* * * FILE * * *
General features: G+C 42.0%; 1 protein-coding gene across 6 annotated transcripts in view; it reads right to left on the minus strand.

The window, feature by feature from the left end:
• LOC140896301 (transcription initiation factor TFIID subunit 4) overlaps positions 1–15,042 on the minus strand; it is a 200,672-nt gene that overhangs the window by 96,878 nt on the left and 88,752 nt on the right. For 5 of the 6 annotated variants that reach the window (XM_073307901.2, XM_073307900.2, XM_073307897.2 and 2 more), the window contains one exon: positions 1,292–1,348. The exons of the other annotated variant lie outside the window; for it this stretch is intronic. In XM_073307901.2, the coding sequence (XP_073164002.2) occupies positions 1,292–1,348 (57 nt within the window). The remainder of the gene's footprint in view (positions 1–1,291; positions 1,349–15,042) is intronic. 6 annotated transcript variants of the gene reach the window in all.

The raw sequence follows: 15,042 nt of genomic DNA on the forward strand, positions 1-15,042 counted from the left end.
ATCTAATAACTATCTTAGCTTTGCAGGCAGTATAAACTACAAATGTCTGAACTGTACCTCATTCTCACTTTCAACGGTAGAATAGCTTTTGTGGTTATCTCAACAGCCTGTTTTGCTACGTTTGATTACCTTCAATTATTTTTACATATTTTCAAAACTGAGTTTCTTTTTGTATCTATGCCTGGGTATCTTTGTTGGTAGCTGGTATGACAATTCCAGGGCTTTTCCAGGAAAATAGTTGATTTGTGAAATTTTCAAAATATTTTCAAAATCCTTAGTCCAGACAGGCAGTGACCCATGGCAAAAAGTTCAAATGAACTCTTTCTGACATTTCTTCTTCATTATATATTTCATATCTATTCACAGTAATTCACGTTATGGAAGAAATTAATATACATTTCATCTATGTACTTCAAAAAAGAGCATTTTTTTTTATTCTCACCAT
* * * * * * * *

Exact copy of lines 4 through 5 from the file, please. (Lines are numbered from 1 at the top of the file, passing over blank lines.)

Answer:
The raw sequence follows: 15,042 nt of genomic DNA on the forward strand, positions 1-15,042 counted from the left end.
ATCTAATAACTATCTTAGCTTTGCAGGCAGTATAAACTACAAATGTCTGAACTGTACCTCATTCTCACTTTCAACGGTAGAATAGCTTTTGTGGTTATCTCAACAGCCTGTTTTGCTACGTTTGATTACCTTCAATTATTTTTACATATTTTCAAAACTGAGTTTCTTTTTGTATCTATGCCTGGGTATCTTTGTTGGTAGCTGGTATGACAATTCCAGGGCTTTTCCAGGAAAATAGTTGATTTGTGAAATTTTCAAAATATTTTCAAAATCCTTAGTCCAGACAGGCAGTGACCCATGGCAAAAAGTTCAAATGAACTCTTTCTGACATTTCTTCTTCATTATATATTTCATATCTATTCACAGTAATTCACGTTATGGAAGAAATTAATATACATTTCATCTATGTACTTCAAAAAAGAGCATTTTTTTTTATTCTCACCAT